1A would limit the state's ability to restore reductions made during the current downturn out of existing revenues."
The guidelines for future spending don't take into account the increased demand for public services California will face in the next few years. The population will increase by 29.4 percent over the 2000 level by 2020, state officials project, but the number of people 65 and older will increase by 75 percent. That will put a huge new demand on state services and if Prop. 1A passes, the budget won't be able to expand to meet those needs.
The budget compromise included some temporary tax increases. The sales tax is slated to go up by one cent on the dollar, the vehicle license fee will rise slightly, and there's an across-the-board increase in income taxes. Sales taxes are the most regressive way to raise revenue, and the income tax hikes hit the rich and the middle class evenly hardly a fair or progressive plan.
But that money is needed to close the horrendous budget gap, and the propositions are designed to make it hard for progressives to say no. If Prop. 1A and Prop. 1B go down, the taxes expire after two years. If those measures pass, the taxes continue until 2012.
Prop. 1B is part of a deal that the governor cut with the California Teachers Association, the largest union of educators in the state. It shifts some more money to the public schools to make up for what was cut this year and last. It's a complicated formula, but in effect it probably does nothing more than what Prop. 98 the state's mandate to fund education already requires. The problem is that the governor and the school districts disagree on what Prop. 98 says, and without 1B, it's unlikely that money will be forthcoming. The money California's public schools get under 1B is still woefully inadequate; and again, this does nothing to address the structural problems.
Prop. 1C allows the state to borrow $5 billion from future lottery revenues to help balance the current budget. Of course, that money won't be available in future years unless, as 1C suggests, the lottery can find ways to sell more tickets. The idea here: increase lottery revenue through better marketing, thus taking more money from poor people (the lottery is an overwhelmingly regressive source of income).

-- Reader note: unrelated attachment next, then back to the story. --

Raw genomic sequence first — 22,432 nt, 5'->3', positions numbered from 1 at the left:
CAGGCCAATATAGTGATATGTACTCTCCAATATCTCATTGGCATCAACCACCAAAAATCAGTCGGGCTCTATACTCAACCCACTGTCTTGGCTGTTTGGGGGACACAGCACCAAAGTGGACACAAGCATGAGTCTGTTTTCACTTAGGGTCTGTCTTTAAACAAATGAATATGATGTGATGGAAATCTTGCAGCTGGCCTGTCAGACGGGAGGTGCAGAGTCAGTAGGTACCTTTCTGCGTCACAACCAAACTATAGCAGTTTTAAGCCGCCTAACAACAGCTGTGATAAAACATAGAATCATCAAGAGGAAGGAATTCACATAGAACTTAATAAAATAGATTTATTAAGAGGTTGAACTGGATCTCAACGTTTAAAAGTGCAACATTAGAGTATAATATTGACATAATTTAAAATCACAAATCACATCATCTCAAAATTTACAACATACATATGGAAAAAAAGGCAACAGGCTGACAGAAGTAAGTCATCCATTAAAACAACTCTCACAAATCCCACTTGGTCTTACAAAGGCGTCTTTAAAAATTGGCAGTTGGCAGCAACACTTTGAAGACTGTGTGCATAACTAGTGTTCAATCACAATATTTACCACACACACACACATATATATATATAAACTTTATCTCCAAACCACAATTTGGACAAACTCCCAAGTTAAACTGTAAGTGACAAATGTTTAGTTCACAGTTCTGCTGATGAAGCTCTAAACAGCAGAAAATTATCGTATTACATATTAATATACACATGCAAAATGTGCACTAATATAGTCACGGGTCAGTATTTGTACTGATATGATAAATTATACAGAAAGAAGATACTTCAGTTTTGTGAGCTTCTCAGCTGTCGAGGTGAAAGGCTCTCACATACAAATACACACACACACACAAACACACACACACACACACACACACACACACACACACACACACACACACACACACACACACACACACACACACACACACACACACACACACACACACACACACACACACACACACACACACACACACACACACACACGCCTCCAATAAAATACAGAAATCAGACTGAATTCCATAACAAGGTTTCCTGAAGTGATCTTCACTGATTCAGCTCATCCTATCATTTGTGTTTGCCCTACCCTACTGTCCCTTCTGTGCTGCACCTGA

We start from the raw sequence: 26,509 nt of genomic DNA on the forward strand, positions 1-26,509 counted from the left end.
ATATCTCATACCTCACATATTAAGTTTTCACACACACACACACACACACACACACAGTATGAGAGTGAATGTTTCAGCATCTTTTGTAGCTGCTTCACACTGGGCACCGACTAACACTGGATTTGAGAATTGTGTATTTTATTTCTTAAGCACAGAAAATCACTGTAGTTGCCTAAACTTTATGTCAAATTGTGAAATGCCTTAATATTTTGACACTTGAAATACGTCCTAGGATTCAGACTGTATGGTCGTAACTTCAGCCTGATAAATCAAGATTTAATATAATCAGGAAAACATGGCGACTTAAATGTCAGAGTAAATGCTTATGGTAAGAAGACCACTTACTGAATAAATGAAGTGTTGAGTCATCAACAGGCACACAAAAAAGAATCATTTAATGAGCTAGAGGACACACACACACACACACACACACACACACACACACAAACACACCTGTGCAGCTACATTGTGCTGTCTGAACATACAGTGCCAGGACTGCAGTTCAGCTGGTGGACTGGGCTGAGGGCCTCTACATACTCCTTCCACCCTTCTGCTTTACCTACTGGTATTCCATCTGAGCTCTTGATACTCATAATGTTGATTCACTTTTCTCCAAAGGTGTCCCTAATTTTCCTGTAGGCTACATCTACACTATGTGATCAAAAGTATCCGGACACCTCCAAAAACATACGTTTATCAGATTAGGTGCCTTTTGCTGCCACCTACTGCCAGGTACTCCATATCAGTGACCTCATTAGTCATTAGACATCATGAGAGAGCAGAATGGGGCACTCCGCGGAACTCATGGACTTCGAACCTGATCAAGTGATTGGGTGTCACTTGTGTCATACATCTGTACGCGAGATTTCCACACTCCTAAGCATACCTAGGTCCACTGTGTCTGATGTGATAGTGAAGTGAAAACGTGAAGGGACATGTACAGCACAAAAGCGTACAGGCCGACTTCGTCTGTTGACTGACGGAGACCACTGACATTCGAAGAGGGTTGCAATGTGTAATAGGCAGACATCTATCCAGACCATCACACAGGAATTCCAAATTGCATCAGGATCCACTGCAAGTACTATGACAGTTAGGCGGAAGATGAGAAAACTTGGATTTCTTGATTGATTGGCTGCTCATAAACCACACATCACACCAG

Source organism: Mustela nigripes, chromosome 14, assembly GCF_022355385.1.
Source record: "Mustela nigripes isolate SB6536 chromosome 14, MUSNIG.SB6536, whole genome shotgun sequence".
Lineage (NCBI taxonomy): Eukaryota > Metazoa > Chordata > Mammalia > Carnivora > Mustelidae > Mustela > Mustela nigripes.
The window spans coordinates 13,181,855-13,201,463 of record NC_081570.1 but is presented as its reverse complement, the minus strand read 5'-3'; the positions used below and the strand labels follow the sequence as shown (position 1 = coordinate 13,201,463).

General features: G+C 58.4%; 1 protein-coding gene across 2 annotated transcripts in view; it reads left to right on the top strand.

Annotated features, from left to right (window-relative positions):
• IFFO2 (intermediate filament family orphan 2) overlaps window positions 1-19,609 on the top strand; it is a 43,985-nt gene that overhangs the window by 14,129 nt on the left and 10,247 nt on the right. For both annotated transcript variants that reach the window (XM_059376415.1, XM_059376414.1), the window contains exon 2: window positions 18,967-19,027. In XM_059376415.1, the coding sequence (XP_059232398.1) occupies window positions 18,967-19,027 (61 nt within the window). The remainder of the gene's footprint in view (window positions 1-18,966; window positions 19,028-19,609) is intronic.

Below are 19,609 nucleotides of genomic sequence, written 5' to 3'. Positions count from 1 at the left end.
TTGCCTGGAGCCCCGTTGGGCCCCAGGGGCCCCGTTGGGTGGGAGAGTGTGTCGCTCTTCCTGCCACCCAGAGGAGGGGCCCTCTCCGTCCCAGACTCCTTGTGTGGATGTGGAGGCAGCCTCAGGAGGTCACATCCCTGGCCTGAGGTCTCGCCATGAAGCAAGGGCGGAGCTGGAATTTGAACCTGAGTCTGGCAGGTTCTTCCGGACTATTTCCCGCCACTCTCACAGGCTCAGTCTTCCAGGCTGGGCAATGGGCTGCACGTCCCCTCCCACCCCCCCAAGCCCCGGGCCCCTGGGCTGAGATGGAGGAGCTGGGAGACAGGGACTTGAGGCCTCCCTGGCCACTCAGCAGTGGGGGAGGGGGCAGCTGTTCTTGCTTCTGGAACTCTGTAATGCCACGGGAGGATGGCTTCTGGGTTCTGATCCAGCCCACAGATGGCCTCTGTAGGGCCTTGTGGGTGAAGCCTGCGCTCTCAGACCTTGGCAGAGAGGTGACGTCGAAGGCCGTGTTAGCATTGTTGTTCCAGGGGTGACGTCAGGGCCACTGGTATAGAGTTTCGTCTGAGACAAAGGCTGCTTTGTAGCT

Prop 1D's title, "Protects children's services funding," is a complete lie. Instead it redirects money earmarked for early childhood programs into the general fund, essentially de-funding some of the most effective and inexpensive programs California offers. Prop. 1E is a similar deal it temporarily suspends the program that funds mental health services with a tax on the very rich, and puts that money into the general fund instead.
Prop. F is just stupid it prevents lawmakers and the governor from receiving pay increases when there's a budget deficit. That's not going to change anything in Sacramento.
We're acutely aware of the risks inherent in voting down this intricately orchestrated budget compromise. In effect, the Legislature, which has been paralyzed by the two-thirds rule, will have to go back and try again. The governor, who is ineffective at best and a severe roadblock at worst, will be little help. And the anti-tax forces will claim that the voters have vindicated their position.
But let's look at reality. The tax increases will be in effect for the next two years anyway. The state's budget position has worsened in the past month, so the Legislature will have to figure out how to deal with an $8 billion additional shortfall no matter what happens.
And in the fall of 2010, state voters will almost certainly have a chance to repeal the two-thirds budget rule and have a good chance to elect a Democratic governor.
California needs major, structural budget reform.
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